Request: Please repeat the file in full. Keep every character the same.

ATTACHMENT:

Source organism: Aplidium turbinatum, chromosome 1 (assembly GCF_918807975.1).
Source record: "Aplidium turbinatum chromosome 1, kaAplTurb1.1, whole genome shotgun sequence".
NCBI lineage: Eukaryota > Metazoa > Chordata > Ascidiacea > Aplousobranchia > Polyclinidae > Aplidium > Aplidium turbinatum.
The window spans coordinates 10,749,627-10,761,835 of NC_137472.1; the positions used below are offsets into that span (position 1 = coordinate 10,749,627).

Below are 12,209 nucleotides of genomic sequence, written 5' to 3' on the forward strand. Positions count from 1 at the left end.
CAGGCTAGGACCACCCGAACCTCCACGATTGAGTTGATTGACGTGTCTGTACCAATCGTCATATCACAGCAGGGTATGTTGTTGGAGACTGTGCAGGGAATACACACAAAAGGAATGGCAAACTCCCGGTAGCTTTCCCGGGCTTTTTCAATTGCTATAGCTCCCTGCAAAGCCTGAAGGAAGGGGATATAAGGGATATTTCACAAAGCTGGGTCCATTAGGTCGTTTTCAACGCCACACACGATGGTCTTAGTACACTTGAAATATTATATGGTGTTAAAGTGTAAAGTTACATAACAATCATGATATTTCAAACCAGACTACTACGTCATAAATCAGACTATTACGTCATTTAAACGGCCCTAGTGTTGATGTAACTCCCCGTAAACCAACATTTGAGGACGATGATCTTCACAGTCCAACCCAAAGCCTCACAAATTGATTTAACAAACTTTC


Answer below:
Source organism: Aplidium turbinatum, chromosome 1 (assembly GCF_918807975.1).
Source record: "Aplidium turbinatum chromosome 1, kaAplTurb1.1, whole genome shotgun sequence".
NCBI lineage: Eukaryota > Metazoa > Chordata > Ascidiacea > Aplousobranchia > Polyclinidae > Aplidium > Aplidium turbinatum.
The window spans coordinates 10,749,627-10,761,835 of NC_137472.1; the positions used below are offsets into that span (position 1 = coordinate 10,749,627).

Below are 12,209 nucleotides of genomic sequence, written 5' to 3' on the forward strand. Positions count from 1 at the left end.
CAGGCTAGGACCACCCGAACCTCCACGATTGAGTTGATTGACGTGTCTGTACCAATCGTCATATCACAGCAGGGTATGTTGTTGGAGACTGTGCAGGGAATACACACAAAAGGAATGGCAAACTCCCGGTAGCTTTCCCGGGCTTTTTCAATTGCTATAGCTCCCTGCAAAGCCTGAAGGAAGGGGATATAAGGGATATTTCACAAAGCTGGGTCCATTAGGTCGTTTTCAACGCCACACACGATGGTCTTAGTACACTTGAAATATTATATGGTGTTAAAGTGTAAAGTTACATAACAATCATGATATTTCAAACCAGACTACTACGTCATAAATCAGACTATTACGTCATTTAAACGGCCCTAGTGTTGATGTAACTCCCCGTAAACCAACATTTGAGGACGATGATCTTCACAGTCCAACCCAAAGCCTCACAAATTGATTTAACAAACTTTC